Although world leaders have set a target of universal access to HAART by 2010, little is known about the long-term costs of AIDS treatment in developing countries. In this study, the researchers have investigated how and why the costs of ARVs changed in Brazil between 2001 and 2005 and discuss the relevance of the Brazilian model for AIDS treatment for other resource-limited settings.
What Did the Researchers Do and Find?
The researchers analyzed the prices for each ARV recommended in Brazil's therapeutic guidelines for adults and estimated the changes in purchase quantities for each between 2001 and 2005. These changes likely stem from the growing number of options in Brazil's treatment guidelines, the steadily rising number of patients commencing treatment, and patients' shifts to second- and third-line treatments when their HIV infection became resistant to first-line drugs or they developed side effects. The researchers report that the generic drugs produced in Brazil were generally more expensive than similar drugs made elsewhere, but Brazil's negotiated drug prices for many patented ARVs were lower than elsewhere. Overall, total annual drug expenditure on ARVs doubled between 2001 and 2005, reaching US$414 million in 2005. Because many drug prices fell sharply as a result of declining patented drug prices over the study period, this increase was mainly attributable to increases in drug quantities purchased. If these quantities had stayed constant, the total annual cost would have increased by only $7 million, to $211 million. Conversely, without the decrease in the price of patented drugs, Brazil would have spent $952 million annually by 2005. If Brazil had enjoyed the lowest global prices for generic medicines, the total costs per year in 2005 would have been $367 million, or nearly $50 million less than the costs Brazil actually realized.
What Do These Findings Mean?
These findings tease out the many factors—clinical, commercial, and political—that affected the total costs of the Brazilian AIDS treatment program between 2001 and 2005.
Brazil's ability to produce generic drugs facilitated Brazil's price negotiations for patented drugs. Although Brazil saved approximately US$1 billion over the study period as a result of declining prices for patented medicines, the cost of producing generic drugs locally has risen while the prices for generic drugs have fallen elsewhere. Brazil's recent decision to import a generic ARV using a compulsory license suggests that the Brazilian model for AIDS treatment continues to evolve.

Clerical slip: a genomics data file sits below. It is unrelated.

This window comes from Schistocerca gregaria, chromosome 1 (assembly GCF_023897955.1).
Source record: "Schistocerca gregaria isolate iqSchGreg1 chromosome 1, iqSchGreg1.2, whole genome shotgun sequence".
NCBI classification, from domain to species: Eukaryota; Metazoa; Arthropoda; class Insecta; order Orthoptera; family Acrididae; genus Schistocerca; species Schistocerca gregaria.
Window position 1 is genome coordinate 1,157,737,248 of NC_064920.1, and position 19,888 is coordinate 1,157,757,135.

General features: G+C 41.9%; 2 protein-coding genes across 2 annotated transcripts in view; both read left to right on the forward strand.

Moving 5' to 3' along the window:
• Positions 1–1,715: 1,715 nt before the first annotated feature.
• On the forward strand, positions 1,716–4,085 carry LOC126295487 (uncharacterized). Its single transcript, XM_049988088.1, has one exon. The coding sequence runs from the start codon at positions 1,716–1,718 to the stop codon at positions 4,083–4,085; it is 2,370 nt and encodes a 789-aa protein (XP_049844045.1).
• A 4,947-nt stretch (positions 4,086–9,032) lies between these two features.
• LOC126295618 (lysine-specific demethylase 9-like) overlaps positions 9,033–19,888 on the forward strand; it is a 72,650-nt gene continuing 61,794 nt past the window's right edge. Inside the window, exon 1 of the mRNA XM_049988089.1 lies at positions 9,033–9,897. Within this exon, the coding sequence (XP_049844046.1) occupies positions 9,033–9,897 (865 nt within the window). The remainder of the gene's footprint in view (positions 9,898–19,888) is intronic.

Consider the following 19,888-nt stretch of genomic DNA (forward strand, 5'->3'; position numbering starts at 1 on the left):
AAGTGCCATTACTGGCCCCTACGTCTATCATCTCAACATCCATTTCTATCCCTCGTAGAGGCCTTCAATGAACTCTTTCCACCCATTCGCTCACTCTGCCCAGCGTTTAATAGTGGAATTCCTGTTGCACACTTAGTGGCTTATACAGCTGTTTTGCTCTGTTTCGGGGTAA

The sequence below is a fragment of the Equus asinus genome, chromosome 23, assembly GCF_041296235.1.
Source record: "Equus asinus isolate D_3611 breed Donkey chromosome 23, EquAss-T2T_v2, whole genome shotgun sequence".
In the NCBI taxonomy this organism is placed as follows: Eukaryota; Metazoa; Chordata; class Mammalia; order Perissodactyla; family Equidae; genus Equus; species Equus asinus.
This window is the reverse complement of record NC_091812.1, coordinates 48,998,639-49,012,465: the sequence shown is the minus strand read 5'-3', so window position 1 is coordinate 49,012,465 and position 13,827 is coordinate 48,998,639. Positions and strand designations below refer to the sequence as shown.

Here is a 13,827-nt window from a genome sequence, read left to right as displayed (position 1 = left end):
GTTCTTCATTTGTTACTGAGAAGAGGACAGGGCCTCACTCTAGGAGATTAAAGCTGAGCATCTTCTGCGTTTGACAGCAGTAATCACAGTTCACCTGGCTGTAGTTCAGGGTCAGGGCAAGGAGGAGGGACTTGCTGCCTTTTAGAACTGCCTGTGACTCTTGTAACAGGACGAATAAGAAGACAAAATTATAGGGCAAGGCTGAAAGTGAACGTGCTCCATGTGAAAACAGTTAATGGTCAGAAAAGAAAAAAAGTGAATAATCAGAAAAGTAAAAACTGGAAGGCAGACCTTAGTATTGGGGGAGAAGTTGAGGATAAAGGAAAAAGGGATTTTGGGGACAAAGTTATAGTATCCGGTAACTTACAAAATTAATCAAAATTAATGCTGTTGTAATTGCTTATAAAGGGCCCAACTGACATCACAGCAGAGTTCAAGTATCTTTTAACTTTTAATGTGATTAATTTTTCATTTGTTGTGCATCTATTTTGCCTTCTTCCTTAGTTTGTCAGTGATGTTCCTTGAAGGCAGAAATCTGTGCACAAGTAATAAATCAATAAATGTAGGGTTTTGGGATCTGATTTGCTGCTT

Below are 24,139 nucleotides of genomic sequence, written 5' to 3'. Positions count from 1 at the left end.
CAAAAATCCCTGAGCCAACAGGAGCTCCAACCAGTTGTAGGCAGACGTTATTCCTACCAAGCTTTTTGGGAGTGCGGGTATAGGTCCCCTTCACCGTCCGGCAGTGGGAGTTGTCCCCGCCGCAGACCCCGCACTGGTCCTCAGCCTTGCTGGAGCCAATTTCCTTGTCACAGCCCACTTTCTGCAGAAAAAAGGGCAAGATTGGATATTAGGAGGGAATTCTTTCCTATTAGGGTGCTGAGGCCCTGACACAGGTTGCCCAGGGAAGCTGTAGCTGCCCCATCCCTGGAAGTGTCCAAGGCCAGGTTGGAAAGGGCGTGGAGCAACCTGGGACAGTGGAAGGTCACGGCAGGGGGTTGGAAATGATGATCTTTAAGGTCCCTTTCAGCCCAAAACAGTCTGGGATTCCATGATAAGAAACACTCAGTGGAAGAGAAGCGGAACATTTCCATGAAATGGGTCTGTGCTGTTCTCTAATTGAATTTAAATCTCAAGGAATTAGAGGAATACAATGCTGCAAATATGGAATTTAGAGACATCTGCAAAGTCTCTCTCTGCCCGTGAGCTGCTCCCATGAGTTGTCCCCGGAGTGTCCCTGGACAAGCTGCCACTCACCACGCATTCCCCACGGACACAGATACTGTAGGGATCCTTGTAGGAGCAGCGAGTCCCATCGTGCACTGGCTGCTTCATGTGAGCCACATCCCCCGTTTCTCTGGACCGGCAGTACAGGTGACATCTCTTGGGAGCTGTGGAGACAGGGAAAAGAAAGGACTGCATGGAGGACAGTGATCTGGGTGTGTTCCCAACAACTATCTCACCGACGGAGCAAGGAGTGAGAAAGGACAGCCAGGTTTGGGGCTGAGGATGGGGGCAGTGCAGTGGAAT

Questions remain about the precise causes of year-to-year cost trends in Brazil because, for example, the researchers did not have full data on when patients switched from first-line to second- or third-line drugs. The observed steep rise in costs from 2004 to 2005 in particular warrants further analysis. In addition, the findings may not be generalizable to countries with different policies on HIV/AIDS treatment, different access to generic drugs, or different bargaining power with multinational drug companies. Nevertheless, the trends this study highlights provide important information about how AIDS treatment costs are likely to evolve in other developing countries as efforts are made to provide universal access to life-saving ARVs.
Additional Information.
Please access these Web sites via the online version of this summary at http://dx.doi.org/10.1371/journal.pmed.0040305.
Information from the US National Institute of Allergy and Infectious Diseases on HIV infection and AIDS
Information from the US Centers for Disease Control and Prevention on global HIV/AIDS topics (in English and Spanish)
HIV InSite, comprehensive and up-to-date information on all aspects of HIV/AIDS from the University of California San Francisco
Information from Avert, an international AIDS charity, on HIV and AIDS in Brazil and on HIV/AIDS treatment and care, including universal access to ARVs